New Jobless Claims Fall Below 1 Million, Beat Wall Street Expectations

The U.S. economy plunged by 31.4% in the second quarter of 2020, a record drop caused by government measures to combat the spread of coronavirus.

The Department of Commerce figure released Wednesday reflects the rate of decline in U.S. gross domestic product during the second quarter, from April to June, according to the Associated Press.

“There are a lot of potential pitfalls out there,” chief economist at PNC Financial Services Gus Faucher said, the AP reported. “We are still dealing with a number of significant reductions because of the pandemic.”

Before Wednesday’s report, the largest economic decline took place during the 1958 recession when GDP fell 10%  in the first quarter of that year, according to the AP.

The Commerce Department’s third quarter report, tracking the period between July and September, is expected to show the economy regain the record losses reported today. 30% growth is expected, economists told the AP.

That third quarter report will be released on Oct. 29, less than a week before the presidential election, according to the AP.

Overall, the economy is expected to decline 4% in 2020 by the end of the year, according to the AP. It would be the first year the economy declined more than it grew since the Great Recession.

“With economic momentum cooling, fiscal stimulus expiring, flu season approaching and election uncertainty rising, the main question is how strong the labor market will be going into the fourth quarter,” chief U.S. economist at Oxford Economics Gregory Daco said, The AP reported.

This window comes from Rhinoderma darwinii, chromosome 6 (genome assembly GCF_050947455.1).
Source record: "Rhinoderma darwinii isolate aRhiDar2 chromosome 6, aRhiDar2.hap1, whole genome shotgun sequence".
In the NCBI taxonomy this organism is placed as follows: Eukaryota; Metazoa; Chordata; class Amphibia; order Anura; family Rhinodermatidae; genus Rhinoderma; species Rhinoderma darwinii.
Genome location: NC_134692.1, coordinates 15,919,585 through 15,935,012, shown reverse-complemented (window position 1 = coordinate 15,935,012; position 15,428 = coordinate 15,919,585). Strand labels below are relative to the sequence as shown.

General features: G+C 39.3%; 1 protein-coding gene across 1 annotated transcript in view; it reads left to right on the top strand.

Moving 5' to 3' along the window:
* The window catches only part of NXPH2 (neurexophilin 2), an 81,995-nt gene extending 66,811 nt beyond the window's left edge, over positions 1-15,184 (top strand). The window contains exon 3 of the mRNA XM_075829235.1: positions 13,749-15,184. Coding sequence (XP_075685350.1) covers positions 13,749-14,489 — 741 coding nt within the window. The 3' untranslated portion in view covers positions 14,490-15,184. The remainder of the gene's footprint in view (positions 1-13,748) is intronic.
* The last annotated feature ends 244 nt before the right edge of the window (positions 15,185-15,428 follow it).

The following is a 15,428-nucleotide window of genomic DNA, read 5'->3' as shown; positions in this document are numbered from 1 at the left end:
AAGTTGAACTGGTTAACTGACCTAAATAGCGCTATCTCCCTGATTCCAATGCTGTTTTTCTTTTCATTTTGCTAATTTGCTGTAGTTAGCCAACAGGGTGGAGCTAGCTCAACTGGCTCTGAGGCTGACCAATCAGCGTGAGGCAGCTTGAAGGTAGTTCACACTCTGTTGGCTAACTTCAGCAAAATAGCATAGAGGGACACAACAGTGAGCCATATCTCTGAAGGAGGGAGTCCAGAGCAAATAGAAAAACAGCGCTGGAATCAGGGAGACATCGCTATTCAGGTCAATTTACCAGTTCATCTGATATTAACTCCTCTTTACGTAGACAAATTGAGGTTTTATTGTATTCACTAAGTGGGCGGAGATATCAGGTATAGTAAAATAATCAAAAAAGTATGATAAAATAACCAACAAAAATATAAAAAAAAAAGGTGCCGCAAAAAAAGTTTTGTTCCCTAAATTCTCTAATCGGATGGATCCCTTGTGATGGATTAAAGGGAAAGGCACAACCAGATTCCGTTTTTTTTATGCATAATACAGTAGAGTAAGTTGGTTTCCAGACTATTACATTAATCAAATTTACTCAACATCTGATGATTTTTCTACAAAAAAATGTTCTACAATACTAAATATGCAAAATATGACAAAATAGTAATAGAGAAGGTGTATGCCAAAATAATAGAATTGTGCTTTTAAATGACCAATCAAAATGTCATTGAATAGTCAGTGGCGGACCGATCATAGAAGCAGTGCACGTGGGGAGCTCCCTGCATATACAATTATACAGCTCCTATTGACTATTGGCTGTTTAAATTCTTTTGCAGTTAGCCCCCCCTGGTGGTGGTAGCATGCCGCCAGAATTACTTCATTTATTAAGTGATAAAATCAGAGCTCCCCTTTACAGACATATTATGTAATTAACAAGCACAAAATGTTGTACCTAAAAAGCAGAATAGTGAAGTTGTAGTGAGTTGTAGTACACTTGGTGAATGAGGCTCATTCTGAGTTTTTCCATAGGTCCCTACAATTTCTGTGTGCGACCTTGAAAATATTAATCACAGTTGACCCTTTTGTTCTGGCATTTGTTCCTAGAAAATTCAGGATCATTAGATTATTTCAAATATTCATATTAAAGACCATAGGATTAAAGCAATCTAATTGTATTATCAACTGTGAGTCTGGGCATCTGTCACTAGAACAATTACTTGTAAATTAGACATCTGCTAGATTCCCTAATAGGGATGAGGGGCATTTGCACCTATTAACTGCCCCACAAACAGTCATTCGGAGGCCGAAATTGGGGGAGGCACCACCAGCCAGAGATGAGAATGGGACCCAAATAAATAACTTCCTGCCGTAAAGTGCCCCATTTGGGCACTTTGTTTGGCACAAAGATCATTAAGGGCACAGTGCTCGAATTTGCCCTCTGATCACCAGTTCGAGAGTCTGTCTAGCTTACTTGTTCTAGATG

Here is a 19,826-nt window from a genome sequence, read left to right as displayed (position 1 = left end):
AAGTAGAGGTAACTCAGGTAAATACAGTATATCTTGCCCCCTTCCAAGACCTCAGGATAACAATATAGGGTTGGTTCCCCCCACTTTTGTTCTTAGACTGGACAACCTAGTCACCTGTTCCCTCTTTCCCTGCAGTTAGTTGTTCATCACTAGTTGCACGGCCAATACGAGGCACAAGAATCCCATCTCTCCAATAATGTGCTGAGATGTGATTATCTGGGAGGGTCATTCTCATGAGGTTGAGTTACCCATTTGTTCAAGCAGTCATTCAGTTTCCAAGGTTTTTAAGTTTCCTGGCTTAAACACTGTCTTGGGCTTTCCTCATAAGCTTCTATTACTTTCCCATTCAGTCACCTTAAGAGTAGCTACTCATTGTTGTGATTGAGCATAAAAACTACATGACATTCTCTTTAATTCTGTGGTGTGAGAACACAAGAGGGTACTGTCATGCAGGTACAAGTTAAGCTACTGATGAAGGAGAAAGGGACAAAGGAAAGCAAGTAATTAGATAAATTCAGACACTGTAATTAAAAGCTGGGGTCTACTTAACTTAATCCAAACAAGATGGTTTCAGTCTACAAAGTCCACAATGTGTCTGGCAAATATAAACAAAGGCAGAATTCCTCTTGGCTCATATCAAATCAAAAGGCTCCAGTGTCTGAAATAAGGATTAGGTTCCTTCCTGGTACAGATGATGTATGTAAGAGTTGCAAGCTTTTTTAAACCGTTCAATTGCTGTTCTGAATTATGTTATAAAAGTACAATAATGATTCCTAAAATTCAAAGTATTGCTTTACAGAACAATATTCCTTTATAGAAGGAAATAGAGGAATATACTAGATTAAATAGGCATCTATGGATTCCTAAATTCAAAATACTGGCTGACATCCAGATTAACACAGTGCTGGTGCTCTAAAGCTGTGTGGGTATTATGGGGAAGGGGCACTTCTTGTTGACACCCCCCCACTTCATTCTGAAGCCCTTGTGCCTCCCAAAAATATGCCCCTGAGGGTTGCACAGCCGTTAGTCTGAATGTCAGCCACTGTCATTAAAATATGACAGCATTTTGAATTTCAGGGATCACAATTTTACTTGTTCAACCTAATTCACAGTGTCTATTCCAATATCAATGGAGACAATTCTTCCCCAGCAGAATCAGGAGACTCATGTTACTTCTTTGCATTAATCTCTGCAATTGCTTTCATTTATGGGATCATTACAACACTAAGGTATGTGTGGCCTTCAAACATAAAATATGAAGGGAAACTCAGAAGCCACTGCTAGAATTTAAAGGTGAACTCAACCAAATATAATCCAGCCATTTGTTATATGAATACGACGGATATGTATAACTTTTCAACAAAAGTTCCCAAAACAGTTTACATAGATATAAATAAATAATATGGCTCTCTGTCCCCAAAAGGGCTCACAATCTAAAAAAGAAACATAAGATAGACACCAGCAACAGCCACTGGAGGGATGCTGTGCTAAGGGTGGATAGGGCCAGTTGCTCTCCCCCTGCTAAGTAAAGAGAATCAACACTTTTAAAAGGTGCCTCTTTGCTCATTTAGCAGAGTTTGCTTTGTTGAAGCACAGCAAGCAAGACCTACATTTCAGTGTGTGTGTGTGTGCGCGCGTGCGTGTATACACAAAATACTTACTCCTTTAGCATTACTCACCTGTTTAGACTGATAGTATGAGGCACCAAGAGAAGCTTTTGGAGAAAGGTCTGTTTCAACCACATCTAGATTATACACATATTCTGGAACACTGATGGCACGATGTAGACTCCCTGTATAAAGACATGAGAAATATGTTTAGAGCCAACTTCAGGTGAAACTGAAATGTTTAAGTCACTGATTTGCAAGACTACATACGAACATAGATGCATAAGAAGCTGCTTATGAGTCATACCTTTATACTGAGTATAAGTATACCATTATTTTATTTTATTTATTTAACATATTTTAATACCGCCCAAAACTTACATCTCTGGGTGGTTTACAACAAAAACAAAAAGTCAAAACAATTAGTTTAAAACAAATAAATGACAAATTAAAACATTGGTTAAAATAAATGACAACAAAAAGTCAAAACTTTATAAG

Meanwhile, the economy was a topic of focus at the first presidential debate between President Donald Trump and Democratic nominee Joe Biden Tuesday night. Biden blamed the economic downturn on Trump while the president said it was due to the coronavirus restrictions that were put in place in the spring.

“We had 10.4 million people in a four-month period that we’ve put back in the workforce,” Trump said, according to Reuters. “That’s a record the likes of which nobody’s ever seen before.”

President Donald Trump declared a national emergency in March as coronavirus spread rapidly around the world. New jobless claims fell below 1 million in the first week of August, the first time the weekly claims were below under 1 million since March.

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